Day One: Getting there

“Can we go to Yosemite?”

“Sure. Like, when?”


Monday was the first of five vacation days I was taking. I had no real plans, but Melissa was formulating a few. She had just finished checking the Web site of the inn we haunted a couple summers back. They don’t do much business during the week in the winter. Yeah, there were vacancies. Just like there were last week when I checked.

Married minds think alike.

There was no reason not to go. No blizzards in the forecast … smaller winter weekday crowds … the chance to try out the snowshoes I bought last winter and never got around to using.

We were packed and on the road in three hours. By nightfall we were moving into a condo for three nights at Yosemite West, a private development down the road from Badger Pass ski area at Yosemite National Park. I got in a couple of excellent hikes and many excellent pictures, and she got a couple days of kicking back and letting somebody else attend to the domestic drudgery.

Day Two: Yosemite Valley, Falls Trail

Tuesday morning dawned cold and clear. I left the condo early, hoping to catch the first rays of the sun illuminating the Yosemite Valley canyon walls.

Vapor trial, Yosemite

One of the first things I saw was this vapor trail from passing travelers missing all the fun down here on terra firma.

El Capitan at dawn

I got down to the valley floor just in time to capture the sun lighting up the face of El Capitan.

Merced River, early morning

I also did a couple laps around the valley, stopping along the Merced River to see if any cool reflections showed up.

Snowcapped rock

This rock sticking up out of the river is excellent photographic fodder, especially with a frothy cap of snow.

Sunrise, Yosemite Valley

More sun-peeking-through action.

Lower Yosemite Falls

A small flow at Lower Yosemite Falls. This scene prodded me to check out the Upper Falls Trail, which goes to the valley rim some 3000 feet above. I made it just a bit more than half way; it’s a long, long way up there. The granite walls are spectacular; the trail is rocky but well maintained.

Yosemite Falls Trail

A more or less representative shot of the Yosemite Falls Trail.

The Valley

Yosemite Valley, from the Falls Trail.

Water stains

Melting snow leaves striped stains on the rock face.

Upper Yosemite Falls

There she is: Upper Yosemite Falls.

A pile of ice

Spray from the falls lands on a huge ice cone.

Half Dome in the distance

Half Dome across the valley.

In the shadow

Canyons have much shorter days of sunshine. Here’ it’s 3 in the afternoon and the sun’s already disappearing behind rock faces.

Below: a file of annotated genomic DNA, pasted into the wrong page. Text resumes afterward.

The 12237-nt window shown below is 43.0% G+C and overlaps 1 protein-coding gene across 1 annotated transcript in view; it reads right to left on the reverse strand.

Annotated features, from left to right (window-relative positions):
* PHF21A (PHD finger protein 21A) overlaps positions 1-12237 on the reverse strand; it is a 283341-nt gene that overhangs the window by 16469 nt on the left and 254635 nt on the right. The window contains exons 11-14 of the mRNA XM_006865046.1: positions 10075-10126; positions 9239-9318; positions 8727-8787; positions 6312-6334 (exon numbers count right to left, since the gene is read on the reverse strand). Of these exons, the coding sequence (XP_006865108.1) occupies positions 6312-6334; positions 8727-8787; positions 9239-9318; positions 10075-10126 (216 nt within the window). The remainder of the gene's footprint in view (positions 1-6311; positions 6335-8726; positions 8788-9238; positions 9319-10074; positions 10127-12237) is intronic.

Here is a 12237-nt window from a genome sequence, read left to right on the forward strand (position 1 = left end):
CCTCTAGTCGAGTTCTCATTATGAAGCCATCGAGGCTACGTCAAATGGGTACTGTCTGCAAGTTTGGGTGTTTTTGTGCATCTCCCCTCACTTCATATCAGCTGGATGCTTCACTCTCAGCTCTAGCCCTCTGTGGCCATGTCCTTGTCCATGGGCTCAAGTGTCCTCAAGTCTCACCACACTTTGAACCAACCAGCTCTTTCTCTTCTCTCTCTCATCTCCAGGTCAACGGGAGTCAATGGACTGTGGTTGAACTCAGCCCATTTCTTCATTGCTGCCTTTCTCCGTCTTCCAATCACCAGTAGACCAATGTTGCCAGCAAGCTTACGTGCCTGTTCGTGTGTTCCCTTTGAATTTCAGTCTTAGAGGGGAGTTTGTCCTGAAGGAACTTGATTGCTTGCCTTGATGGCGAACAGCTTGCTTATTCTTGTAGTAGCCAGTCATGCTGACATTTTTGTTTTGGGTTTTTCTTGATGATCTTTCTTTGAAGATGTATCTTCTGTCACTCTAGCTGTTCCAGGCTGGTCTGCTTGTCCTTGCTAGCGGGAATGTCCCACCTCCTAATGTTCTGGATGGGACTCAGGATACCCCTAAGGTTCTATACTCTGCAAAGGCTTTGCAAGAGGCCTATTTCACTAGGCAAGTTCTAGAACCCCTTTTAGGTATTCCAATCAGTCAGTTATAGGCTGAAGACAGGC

Merced River, late afternoon

The other side of the valley reflects in a pool of the Merced River in late afternoon.

Tunnel View, late afternoon

The valley, from Tunnel View.

Day Three: Dewey Point on snowshoes

Snowshoes are too heavy, too noisy, too messy, too clumsy. They ruin every patch of pristine snowfall. A mile in snowshoes is like three miles in regular shoes. Pity the cross-country skier who tries to make a go of a moonscape snowshoe trail.

There is nothing remotely pleasant about trying to travel with oblong webbed contraptions strapped to one’s lower extremities. But they do provide one pleasure that balances out the pain: the ability to stomp through hip-deep snow without sinking to your hips. It just feels like getting away with a crime or something.

I did the basic Yosemite hike for rookie snowshoers: Four miles from Badger Pass to Dewey Point, a stunning overlook of the valley below. The pix:

Dewey Point Ridge Trail

Snow does strange things to the trunks of trees. This is one along the Ridge Trail to Dewey Point. The trail’s hardly worth a mention in summer, but in winter it’s fairly challenging.

Snowshoe tracks, Yosemite

Behold, my first steps in my new showshoes! (See what a mess they leave behind? Good thing the next blizzard will clean everything up.)

Rocks, trees, snow, sky

All the stuff my camera likes: Sky, trees, rocks, snow.

Poles and shows

Poles and shoes at Dewey Point.

Dewey Point Overlook.

One of many spectacular views from Dewey Point.

Critter tracks

I returned via the Meadow Trail, where I saw evidence of a critter scampering across the snow.

Shadows in the snow

Snow drifts create excellent shadows.

Snowy creek

A creek wends its way across Summit Meadow.

Day Four: Hetch Hetchy

On Thursday morning, we checked out of the condo and headed homeward.

Raven in the morning

Quoth the Raven: “I’m ready for my close-up, Mr. DeMille.” Melissa took this picture at the Crane Flat gas station, whose proprietors had neglectfully hiked the price of a gallon of petrol by only 50 cents more than the going rate 30 miles beyond the park’s borders. In summer the sticker shock is far worse.

We stopped along the way at the Hetch Hetchy reservoir, which holds most of San Francisco’s drinking water. You have to see it to believe it.

The Dam, Hetch Hetchy

Here’s the dam holding back the waters of the Hetch Hetchy Reservoir.

Hetch Hetchy Valley

Think of this: A hundred years ago somebody came to this same spot and said “a dam would really dress up this neighborhood.” Humanity is utterly undeserving of such a fine planet.

Now some folks think the dam oughta be torn down and the valley “restored” to its original condition. If only. All I can think is that the only thing worse than putting the dam in would be to take it back out.

Trees on the cliff

Some nice trees on the steep cliffs around the reservoir.

Tunnel opening

See, there is light at the end of the tunnel.